Predictably, six of the 11 were sons of Danehill, with three others being sons of Green Desert, and the 11 were completed by Lawman, a grandson of Green Desert, and Mastercraftsman, a grandson of Danehill.
War Front doesn’t yet figure among these most prolific sires, but that is about to change. The Claiborne stallion has 13 two-year-olds coming on line in 2017, including a brother to Roly Poly and a daughter of Oaks winner Was. Others are out of Galileo’s Group winners Aloof, Magical Dream, Say, Together and Up.
There are no fewer than 18 yearlings representing the War Front-Galileo cross, with the dams including Gleneagles’ sister Marvellous and her fellow Classic winners Was and Misty For Me. War Front’s son Declaration Of War was also a popular choice for Galileo’s daughters while he was in Ireland, and War Command has three foals in his first crop with dams by Galileo. War Front still has plenty of work to do before he matches Fastnet Rock’s achievements with Galileo’s daughters, which already features ten black-type winners, headed by the Group 1 winners Rivet, Qualify, Intricately and Magicool (in Australia).
Danehill Dancer was another fast son with a pleasing record, which perhaps isn’t too surprising in view of Galileo’s exceptional achievements with Danehill Dancer’s broodmare daughters. Danehill Dancer’s 21 foals with dams by Galileo included Group 3 winner Alexander Pope and an Australian Listed winner, plus three others with ratings over 100.
The partnership with Holy Roman Emperor is also showing potential, as his 2016 two-year-olds confirmed. Among them were the Group 2 winner Rich Legacy and the progressive winners Good Omen and Gemina. Earlier crops included those very useful performers Leitir Mor, Magnus Maximus and Mayfair Lady.
Rock Of Gibraltar is yet another speedy son of Danehill who has enjoyed some success, via the French Group 3 winner Savanne and the South African Grade 2 winner Arcetri Pink. This cross will undergo further scrutiny in 2017, when it will have numerous two-year-old representatives.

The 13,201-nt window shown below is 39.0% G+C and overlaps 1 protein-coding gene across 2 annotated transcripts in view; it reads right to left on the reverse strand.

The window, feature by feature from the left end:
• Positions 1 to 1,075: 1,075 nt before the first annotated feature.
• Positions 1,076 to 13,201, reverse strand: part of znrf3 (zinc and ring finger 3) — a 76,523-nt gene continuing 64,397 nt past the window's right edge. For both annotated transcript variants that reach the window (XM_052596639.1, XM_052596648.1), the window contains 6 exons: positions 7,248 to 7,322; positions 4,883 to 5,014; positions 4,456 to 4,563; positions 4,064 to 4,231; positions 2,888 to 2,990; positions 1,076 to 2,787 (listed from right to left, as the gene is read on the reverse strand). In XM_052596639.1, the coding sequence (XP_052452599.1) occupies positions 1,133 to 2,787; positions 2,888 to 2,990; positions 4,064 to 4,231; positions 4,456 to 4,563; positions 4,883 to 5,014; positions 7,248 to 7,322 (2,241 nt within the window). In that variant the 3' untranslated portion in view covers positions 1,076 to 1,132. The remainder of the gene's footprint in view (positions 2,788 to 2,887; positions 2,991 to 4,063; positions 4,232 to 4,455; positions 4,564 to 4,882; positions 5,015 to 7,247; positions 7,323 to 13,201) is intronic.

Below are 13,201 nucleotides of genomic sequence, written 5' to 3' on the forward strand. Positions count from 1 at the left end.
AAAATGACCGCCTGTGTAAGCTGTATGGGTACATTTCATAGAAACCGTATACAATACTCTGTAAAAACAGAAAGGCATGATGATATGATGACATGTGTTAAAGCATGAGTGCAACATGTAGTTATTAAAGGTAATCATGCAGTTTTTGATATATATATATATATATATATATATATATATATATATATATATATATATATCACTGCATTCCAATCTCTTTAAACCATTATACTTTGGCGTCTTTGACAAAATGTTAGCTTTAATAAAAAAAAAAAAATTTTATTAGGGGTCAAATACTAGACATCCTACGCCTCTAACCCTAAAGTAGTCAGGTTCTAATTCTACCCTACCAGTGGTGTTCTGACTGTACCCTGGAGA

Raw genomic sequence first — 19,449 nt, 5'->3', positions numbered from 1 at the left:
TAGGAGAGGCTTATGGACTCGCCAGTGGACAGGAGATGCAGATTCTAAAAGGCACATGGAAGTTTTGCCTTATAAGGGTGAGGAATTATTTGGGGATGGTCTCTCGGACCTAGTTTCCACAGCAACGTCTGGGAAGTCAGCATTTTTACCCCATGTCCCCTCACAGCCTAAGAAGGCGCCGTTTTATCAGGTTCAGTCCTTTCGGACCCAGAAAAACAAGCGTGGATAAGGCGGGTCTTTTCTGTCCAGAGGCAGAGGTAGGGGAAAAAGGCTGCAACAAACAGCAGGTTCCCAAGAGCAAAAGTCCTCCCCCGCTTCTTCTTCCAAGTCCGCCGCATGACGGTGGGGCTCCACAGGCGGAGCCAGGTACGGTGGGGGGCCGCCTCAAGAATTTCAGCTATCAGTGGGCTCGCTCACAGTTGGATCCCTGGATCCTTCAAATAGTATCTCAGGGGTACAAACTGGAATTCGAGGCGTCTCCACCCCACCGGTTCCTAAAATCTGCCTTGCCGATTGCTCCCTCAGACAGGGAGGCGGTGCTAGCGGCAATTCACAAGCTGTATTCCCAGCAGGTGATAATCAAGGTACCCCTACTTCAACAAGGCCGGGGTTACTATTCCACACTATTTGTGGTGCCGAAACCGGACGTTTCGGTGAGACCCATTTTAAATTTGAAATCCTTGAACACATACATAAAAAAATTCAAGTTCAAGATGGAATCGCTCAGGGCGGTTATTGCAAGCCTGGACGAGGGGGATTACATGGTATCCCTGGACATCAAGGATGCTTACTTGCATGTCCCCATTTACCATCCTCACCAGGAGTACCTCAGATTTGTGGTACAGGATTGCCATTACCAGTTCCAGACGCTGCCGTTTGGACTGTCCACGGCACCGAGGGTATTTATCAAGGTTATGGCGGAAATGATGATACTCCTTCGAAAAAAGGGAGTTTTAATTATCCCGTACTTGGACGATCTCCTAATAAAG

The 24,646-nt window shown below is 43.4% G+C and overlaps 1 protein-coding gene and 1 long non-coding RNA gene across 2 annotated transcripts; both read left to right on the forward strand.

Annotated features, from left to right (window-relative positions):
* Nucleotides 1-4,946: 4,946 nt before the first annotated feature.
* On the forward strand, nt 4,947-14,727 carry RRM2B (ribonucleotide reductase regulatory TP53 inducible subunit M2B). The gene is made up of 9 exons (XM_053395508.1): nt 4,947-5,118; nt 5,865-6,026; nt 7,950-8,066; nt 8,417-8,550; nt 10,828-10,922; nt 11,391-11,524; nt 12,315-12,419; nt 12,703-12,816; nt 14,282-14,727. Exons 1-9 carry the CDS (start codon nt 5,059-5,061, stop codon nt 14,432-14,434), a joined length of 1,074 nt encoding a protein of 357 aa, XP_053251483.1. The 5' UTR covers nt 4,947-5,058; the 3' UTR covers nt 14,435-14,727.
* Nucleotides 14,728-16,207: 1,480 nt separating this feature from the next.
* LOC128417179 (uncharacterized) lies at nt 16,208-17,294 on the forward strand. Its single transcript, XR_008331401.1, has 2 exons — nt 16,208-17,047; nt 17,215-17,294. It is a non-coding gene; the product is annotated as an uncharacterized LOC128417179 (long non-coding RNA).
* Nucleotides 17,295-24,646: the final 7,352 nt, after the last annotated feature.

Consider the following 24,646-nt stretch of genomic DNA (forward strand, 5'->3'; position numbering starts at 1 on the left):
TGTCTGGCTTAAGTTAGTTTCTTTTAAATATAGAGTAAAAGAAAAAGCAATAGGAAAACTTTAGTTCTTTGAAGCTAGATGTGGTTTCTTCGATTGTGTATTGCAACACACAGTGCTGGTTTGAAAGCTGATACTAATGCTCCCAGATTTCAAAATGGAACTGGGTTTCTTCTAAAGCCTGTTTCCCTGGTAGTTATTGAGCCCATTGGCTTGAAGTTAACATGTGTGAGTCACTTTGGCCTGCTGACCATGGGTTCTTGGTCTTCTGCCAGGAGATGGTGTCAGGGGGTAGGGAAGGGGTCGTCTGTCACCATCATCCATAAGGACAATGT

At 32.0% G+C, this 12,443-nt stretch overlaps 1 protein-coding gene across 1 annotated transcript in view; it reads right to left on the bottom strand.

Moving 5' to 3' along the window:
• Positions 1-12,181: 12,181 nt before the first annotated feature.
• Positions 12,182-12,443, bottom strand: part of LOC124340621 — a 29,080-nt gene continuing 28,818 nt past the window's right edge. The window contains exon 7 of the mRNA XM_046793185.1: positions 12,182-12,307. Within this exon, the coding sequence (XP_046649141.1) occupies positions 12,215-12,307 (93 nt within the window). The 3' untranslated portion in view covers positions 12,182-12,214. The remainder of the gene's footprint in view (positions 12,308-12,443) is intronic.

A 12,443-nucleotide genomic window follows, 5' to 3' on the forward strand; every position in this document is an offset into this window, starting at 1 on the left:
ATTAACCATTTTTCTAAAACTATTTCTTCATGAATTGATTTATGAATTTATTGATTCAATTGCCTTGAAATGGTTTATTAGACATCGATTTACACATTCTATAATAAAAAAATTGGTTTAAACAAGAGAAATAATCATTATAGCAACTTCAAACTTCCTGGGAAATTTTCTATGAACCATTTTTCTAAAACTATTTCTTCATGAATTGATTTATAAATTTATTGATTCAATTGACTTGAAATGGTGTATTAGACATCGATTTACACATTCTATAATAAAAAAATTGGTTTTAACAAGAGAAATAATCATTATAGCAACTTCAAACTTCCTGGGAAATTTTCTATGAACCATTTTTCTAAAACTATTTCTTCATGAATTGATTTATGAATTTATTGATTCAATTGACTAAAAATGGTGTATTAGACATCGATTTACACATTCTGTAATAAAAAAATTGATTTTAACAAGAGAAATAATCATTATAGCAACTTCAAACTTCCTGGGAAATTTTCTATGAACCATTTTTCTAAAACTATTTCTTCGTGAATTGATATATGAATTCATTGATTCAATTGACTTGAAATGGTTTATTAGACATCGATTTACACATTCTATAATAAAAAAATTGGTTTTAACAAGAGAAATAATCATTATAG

Of course, this rush to the Danehill line isn’t producing universally good results – at least not so far. For example, Dansili had 16 racing-age progeny in 2016. None has managed to win at stakes level, but the ex-Irish filly Earring was beaten only a nose in a Grade 3 at Aqueduct. Fortunately, the situation looks set for rapid improvement over the next few years as there are 13 juveniles bred this way in 2017, followed by 14 yearlings.
These youngsters’ dams include such accomplished performers as the Group 1 winners Allegretto, Galikova, Great Heavens, Igugu and Mahbooba. Galileo himself may be heading for a breakthrough with Dansili’s broodmare daughters, as Cliffs Of Moher, his son out of Wave, looked potentially very smart when he won at Leopardstown in October. We have also seen Dansili’s son Strategic Prince sire the dual Group 1 winner La Collina from an unraced Galileo mare.
Green Desert nick yet to sparkle
As yet Green Desert’s sons have achieved rather unexceptional results with Galileo’s daughters, with Oasis Dream, Invincible Spirit and Cape Cross each being represented by a single stakes winner from a joint total of 85 foals of racing age to the end of 2016. Oasis Dream sired the Group 2 winner Hard Dream and the big-earning Oklahoma City. Breeders haven’t lost faith in this cross’s potential, as there are a dozen 2017 juveniles bred this way, plus ten yearlings.
Invincible Spirit’s team of 31 includes the French Group 3 winner Alea Iacta and the useful handicappers Prince’s Trust and Edge Of Sanity. Again, there is still a good chance that there’s better to come, as Invincible Spirit’s 2017 juveniles include seven out of Galileo mares and there are a dozen yearlings to follow.